Showing posts from January, 2018

Aloe Time at the Ruth Bancroft Garden -A Sunrise Photo Session

 The Ruth Bancroft Garden is extremely photogenic and those who arrange events there have been providing  the opportunity  over the last few years for photographers to access the garden early in the morning when the light optimum for photography. I've attended several photo classes that feature pre-opening entry into the garden allowing the photographer to take advantage of the light that is to be had before 10am. Last Saturday the photo session welcomed us in at 7:30am , with no structured class or instructor. We were able to wander the garden at will a full 2 and a half hours before it opened to the public, and because it is January plenty of drama was provided by blooming Aloes.  In full disclosure, I am not particularly competent in Aloe naming, though I am on a crusade to improve this in 2018. I think because so many are not hardy or very marginal in my garden I haven't taken the time to learn more about them. Because I took very modest precautions with winter protection

In the Rear View Mirror--Road Trip to the Coast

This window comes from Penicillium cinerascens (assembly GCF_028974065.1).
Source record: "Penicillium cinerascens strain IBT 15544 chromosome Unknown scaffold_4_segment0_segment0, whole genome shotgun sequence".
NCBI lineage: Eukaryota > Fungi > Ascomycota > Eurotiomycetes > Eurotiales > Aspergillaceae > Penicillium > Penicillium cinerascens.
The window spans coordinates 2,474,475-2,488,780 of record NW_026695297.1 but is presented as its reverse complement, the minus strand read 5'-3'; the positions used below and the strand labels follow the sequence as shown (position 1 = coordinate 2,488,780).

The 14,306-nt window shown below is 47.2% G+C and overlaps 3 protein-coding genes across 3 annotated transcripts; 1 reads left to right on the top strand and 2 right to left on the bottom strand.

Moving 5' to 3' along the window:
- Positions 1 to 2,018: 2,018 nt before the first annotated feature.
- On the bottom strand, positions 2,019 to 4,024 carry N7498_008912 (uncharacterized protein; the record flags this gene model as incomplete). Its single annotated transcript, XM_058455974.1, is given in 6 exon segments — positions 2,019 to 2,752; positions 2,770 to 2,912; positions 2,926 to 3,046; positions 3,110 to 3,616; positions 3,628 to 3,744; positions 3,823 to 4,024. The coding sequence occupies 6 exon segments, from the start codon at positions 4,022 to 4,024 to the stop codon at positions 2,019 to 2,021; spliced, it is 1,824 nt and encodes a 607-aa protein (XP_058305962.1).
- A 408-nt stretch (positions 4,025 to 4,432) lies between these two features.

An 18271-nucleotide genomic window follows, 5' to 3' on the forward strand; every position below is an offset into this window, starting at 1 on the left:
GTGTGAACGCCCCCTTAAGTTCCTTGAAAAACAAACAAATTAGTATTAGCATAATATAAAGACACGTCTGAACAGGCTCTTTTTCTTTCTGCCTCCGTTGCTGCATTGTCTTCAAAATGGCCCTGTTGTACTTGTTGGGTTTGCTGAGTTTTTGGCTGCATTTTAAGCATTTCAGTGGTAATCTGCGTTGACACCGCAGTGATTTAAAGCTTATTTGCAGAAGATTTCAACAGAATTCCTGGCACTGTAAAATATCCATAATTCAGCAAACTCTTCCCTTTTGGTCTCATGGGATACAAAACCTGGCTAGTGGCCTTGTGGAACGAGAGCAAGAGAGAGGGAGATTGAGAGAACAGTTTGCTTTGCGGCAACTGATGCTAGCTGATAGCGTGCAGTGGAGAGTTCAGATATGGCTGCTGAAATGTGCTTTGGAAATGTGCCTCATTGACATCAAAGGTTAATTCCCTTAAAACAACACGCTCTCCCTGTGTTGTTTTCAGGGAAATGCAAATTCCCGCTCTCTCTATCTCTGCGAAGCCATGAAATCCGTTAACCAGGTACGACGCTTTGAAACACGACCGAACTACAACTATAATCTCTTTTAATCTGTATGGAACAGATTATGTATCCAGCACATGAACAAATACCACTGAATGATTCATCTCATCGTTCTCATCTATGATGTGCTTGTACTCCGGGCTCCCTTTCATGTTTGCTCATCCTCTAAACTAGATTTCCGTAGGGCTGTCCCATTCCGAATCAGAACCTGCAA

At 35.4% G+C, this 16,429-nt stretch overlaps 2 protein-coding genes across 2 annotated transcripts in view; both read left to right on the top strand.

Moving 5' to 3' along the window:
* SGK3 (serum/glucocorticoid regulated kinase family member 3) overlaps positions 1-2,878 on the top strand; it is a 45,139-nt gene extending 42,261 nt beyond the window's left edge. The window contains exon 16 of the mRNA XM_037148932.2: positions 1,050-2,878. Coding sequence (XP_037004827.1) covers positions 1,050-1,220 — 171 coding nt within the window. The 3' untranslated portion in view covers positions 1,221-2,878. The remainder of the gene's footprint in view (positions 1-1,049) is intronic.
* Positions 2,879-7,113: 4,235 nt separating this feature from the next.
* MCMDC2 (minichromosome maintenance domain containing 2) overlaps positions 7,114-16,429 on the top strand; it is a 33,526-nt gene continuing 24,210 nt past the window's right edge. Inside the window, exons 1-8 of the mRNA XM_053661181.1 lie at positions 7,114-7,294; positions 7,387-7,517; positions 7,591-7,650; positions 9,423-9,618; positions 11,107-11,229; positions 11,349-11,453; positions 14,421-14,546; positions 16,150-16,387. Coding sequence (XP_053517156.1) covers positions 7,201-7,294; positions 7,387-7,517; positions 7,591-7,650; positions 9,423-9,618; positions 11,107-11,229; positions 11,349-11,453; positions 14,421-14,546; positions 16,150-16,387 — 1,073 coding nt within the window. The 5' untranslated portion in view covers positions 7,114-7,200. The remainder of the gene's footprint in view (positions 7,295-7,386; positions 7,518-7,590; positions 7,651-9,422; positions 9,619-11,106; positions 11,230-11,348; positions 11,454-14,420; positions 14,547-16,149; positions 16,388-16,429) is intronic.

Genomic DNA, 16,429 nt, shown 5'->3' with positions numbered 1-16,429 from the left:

In October I took a few days off and traveled out to Mendocino. This is a place I find to be very restorative and full of horticultural interest; the latter being a contributing factor to the former. Because it's been a particularly crappy year at the office, the anticipation of this trip kept my spirits from descending into an abyss of gloom. I think all of us who garden are seekers of tranquility, and being in a garden--especially one where you really can't work--is deeply satisfying. As is my usual procedure I drove directly from home to Mendocino Coast Botanical Gardens, an intensely scenic 3 hour drive. Since this trip took place at the tail end of the Tubbs fire, escaping the  smoke that was still hovering over our valleys was an extra bonus. The euphoria that always accompanies my drive to the coast was dampened somewhat by the burn areas I traveled though; many familiar and loved   scenes were gone, replaced with charred ground and blackened trees. Nevertheless, the mo